The demise of Globespan and Libra parent Allbury Travel Group before Christmas thrust into the spotlight a firm many travel industry bosses admit to have had little or no knowledge of.
E-Clear, the credit-card processing company based in London’s Mayfair, might have been low profile, but the travel firms it has worked with, many no longer in business, such as XL Leisure Group, certainly aren’t.
E-Clear operates in a financial middle ground facilitating the passage of customer payments made on their credit cards to the merchant, its travel firm clients.
While the well-documented boom in consumer credit has been fuelled by a proliferation of card issuers, on a corporate level the credit industry has very cold feet when it comes to travel.
The small number of merchant acquirers (banks that actually process payments) have a diminishing appetite for travel due to the higher risk, inherent with the long lead-in times typical of holiday sales.
Add to that the mess the government-run ATOL customer protection regime is in and ABTA’s watering down of its protection role, which has seen the credit industry take on increasing liability, and you have a niche for a firm such as E-Clear to exploit.
It has been suggested E-Clear is like an intensive care ward for travel firms offering access to the vital ‘bloodflow’ of cash when no one else would touch them.
E-Clear chief executive Elias Elia, speaking exclusively to Travel Weekly before Christmas, insisted his firm had kept companies going for longer than they would have done without its services.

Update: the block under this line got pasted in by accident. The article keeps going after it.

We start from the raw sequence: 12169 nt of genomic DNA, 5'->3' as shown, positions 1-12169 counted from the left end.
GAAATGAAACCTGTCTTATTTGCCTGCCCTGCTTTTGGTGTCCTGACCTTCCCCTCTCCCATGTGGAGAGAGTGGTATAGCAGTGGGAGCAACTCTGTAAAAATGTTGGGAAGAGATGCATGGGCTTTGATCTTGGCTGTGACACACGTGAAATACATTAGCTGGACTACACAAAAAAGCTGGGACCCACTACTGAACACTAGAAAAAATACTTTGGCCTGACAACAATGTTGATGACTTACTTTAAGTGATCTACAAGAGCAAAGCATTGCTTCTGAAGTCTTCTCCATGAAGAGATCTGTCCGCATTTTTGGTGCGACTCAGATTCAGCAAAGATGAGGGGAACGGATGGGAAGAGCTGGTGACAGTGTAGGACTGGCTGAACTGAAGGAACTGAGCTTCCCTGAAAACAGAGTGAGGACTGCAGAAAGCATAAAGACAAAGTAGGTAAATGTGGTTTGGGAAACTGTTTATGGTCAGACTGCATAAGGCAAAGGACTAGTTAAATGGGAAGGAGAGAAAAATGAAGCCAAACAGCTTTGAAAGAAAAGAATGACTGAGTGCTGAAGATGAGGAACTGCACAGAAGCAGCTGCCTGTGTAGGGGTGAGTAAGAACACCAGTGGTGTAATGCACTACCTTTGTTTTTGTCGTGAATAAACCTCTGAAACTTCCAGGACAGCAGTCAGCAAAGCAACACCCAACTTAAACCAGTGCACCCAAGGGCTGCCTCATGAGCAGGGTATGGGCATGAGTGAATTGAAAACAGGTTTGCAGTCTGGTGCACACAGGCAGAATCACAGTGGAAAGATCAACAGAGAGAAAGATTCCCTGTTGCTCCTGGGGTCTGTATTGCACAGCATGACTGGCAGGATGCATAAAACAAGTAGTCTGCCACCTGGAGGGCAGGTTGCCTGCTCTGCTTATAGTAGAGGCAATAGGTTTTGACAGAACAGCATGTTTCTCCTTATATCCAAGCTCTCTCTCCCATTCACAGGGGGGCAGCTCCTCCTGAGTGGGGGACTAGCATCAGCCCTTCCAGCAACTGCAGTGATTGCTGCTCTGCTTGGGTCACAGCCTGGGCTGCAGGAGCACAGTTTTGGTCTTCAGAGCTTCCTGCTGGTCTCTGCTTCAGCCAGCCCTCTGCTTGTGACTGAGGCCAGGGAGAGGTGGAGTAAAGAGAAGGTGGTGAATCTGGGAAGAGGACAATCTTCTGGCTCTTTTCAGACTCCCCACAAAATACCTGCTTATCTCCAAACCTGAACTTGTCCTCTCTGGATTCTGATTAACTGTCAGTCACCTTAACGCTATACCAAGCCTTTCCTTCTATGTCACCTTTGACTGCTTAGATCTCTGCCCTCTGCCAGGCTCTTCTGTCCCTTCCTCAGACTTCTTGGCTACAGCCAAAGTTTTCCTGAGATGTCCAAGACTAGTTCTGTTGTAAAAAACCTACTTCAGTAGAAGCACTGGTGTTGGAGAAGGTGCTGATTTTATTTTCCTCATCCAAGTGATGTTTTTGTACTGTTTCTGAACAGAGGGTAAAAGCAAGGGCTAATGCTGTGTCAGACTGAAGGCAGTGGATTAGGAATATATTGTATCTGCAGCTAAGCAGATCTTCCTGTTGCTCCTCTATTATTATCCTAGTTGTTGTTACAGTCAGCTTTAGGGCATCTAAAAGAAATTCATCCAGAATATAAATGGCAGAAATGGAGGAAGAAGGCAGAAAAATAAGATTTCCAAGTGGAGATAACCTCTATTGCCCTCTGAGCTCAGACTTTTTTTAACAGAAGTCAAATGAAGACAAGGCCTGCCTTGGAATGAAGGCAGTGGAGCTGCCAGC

Certainly this was true of Libra parent Allbury Travel Group, which failed before Christmas 48 hours after Scottish operator Globespan.
It was an open secret that Allbury, and the Libra operation before it, had been kept going for years thanks to injections of cash from investors via an offshore parent company controlled by Elia.
But for other firms, such as Totally Travel which last month told Travel Weekly of its dealings with E-Clear over a £200,000 debt before becoming a Hays Travel member, E-Clear was the only option.
Totally Travel chairman Harry Goodman accused mainstream banks of stifling the travel industry by offering unrealistic terms, even to firms like his with healthy financial positions.
Goodman said: “The way the banking industry in general is treating the travel trade at the moment is appalling. No company can start up because the requirements for merchant facilities are so horrendous and so unreal.”
E-Clear undoubtedly has been prepared to operate in a more risky business environment than the main merchant acquirers, such as Barclaycard and Royal Bank of Scotland’s Streamline.
And the banks behind the acquirers have been able to effectively aggregate, or offset, their exposure to risk in the travel industry thanks to an intermediary such as E-Clear.
That, at least, was happening in better times before the recession started to bite, but this latest downturn has exposed many a risky business strategy.
Questions remain, in the absence of E-Clear’s latest accounts that are overdue, about how the recession has impacted its business, although Elia insisted it was in good financial health.
It also remains a matter for Globespan administrators at PricewaterhouseCoopers (PwC) to discover which financial institution, as the merchant acquirer, is ultimately liable for the payments E-Clear was contracted to process.
A contract with Deutsche Bank subsidiary Pago ended in December 2008, according to a letter seen by Travolution.
At about the same time, E-Clear is understood to have bought German NordFinanz Bank, but is Deutsche Bank still liable under its old contracts?
If PwC’s legal action, started this week, to force E-Clear to come up with the £35 million it owed Globespan is not halted, a much clearer picture is likely to emerge.
But for the wider industry one unsavoury conclusion might be that, without a properly functioning consumer protection regime in place, mainstream merchant acquirers’ risk assessment of the travel industry was right all along.
As one senior industry observer said: “What’s the aim of the game? Should we just be prolonging the life of loss-making businesses, or accept that they can’t carry on being subsidised and they have to go bust?”